Thursday, 23 June 2011


It’s now twice in as many weeks that I have ventured to the Queen’s Film Theatre - a pastime that I am quickly becoming accustomed to.  After the brilliance of Julia’s Eyes last week it was now the turn of Senna.

I should probably put into context my knowledge of Formula 1 before I review the film.  I joined the sport just in time to watch Hakkinen win his first championship and enjoyed another year of success with him before the five long years of Schumacher dominance ensued.  The sport should be thankful for the arrival of Alonso and all the success, drama and controversy the driver brings with him at least once per season. Schumacher’s achievements cannot be disputed but Formula 1 was as boring as hell during his reign. 

It is clear from the above that I am a relatively new fan of the sport and the Senna era was very much before my time but I know enough about F1 to appreciate just how great the man was.

Senna follows the career of Ayrton Senna from his karting days right through to his time in F1.  It isn’t merely a clip show of cheesy footage - the documentary is put together really well and interweaves onboard footage, news reports and family home videos to great effect.

The film ramps up the tension during the Senna/Prost rivalry of the early nineties to the extent that even those who experienced events first hand wont fail to be sucked in.  The drama was obviously unscripted and it made this section of the film absolutely riveting.

As well as the racing action we are given an insight to the politics of the sport and Senna’s reaction to this was anger, frustration and an attitude of let racers be racers.  There is a great scene where he is arguing with the FIA in the drivers briefing over the lack of runoff areas and it was quite entertaining to see him gather the support of the rest of the field.  Senna won that battle convincingly. 
We are shown just how loved the man was in Brasil and the passion and love he held for his country also shone through.  I didn’t know how deep his faith in God ran and he was very vocal and honest in his interviews about God’s role in his life and career.  There are few people who could pull this off without appearing pretentious or even false but with Senna everything about him came across as very genuine.  With his faith came equal amounts of charm and there was a great cheeky sense of humour hidden behind high levels of intensity.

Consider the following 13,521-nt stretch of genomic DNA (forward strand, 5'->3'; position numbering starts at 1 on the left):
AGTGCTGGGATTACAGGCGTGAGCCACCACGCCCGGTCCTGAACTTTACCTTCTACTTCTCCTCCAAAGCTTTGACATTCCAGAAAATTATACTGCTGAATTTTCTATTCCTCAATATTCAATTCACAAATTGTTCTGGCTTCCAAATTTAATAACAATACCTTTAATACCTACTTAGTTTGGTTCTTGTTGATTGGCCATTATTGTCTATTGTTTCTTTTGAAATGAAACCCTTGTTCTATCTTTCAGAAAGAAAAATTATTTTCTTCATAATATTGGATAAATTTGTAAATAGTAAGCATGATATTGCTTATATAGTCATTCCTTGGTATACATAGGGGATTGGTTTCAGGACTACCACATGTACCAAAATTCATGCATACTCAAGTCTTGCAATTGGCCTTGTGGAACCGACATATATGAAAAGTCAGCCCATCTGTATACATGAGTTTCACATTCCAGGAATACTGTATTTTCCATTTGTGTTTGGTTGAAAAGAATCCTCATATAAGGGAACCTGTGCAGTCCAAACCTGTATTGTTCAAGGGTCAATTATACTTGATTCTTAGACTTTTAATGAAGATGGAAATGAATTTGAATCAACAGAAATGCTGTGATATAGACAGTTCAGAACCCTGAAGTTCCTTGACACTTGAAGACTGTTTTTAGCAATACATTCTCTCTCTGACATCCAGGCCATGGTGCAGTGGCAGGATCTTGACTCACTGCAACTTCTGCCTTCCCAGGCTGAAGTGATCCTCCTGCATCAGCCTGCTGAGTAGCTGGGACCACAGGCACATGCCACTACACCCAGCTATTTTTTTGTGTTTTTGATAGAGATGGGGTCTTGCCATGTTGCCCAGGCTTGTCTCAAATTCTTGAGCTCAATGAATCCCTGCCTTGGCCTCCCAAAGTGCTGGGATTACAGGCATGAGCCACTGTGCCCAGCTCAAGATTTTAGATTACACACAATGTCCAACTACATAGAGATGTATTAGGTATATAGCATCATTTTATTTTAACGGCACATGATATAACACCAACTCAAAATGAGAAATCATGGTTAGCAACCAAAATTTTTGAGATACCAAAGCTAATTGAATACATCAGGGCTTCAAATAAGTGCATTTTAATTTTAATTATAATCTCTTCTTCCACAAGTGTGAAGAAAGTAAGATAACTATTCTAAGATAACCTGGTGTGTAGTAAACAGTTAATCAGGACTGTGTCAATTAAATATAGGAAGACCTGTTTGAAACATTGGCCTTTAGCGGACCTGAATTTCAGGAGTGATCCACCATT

Watching the film was an emotional experience as every time he spoke about how short his career would be in comparison with his life I welled up and when the caption of Imola 1994 came up on screen I was in pieces. 

Probably the darkest and most tragic weekend in the sports history culminated in the deaths of two racers the latter being Senna himself.  It was strange to watch just how uncomfortable he was that weekend in the car and after the death of Ratzenberger you almost got the feeling that Senna knew something else was going to go wrong.

You have to give the Senna family credit as they did not shy away from allowing harrowing footage of the accident, the doctors trying to revive Ayrton and the funeral to be included.  This was as absorbing to watch as it was traumatic. 
As the funeral procession travelled through the streets of Brazil thousands of people were there to pay their respects.  It was a remarkable sight.

I saw Senna in a sold out screen and for the last ten/fifteen minutes there was an unusual amount of shuffling and shifting in seats from an absorbed audience struggling to keep control of their emotions.  I have never experienced this watching a film before and I doubt it will be repeated for a long time. 

The filmmakers did a nice job of tying up the Senna/Prost rivalry at the end of the film.  They were fair in showing that Senna too was flawed but Prost was very much portrayed as the villain of the piece.  Prost was shown carrying the casket at the funeral several times and they made sure to highlight the fact that he is a Trustee of Senna’s charity.  It was a nice touch as it showed that a great rivalry came with great respect.

The film ended on a solemn note at the funeral however this was swiftly followed by a little montage showing that although the premature death was tragic there was also a great life worth celebrating. 

Senna is an absolutely breathtaking documentary that will affect fans and non fans in exactly the same way - it is a truly remarkable story.

There has already been chat of Senna winning the Oscar for best documentary and it will be thoroughly deserved as documentary or not Senna is an amazing piece of film-making. 

It will take something truly special to stop Senna from being the film of the year.  10/10.


  1. Wow sounds like a wonderful sports documentry, I'm going to have to remember to look for it whenever it comes out here.

  2. I was at the QFT screening last night too. I endorse your every word. A simply superb film.

  3. This is getting good raps around and about. I remember Senna's death well and was really shocked. He was one of the true F1 greats. With you on Shu...dominated yes but it was totally boring viewing. I think any great needs a good rival as a test and benchmark.

  4. Daniel - according to IMDB you lot get it in August. I really hope you get to see it.

    Anonymous - Thanks for reading! :-D. I will be at the QFT more often as I love it!

    Brent - His greatest really shone through in the film which thoroughly deserves all its good raps! Luckily the sport is in the middle of a strong period of competition so it's very watchable at the minute

  5. what it be a Irish girl be not knowing this the answer be here now that ye be thingen of that.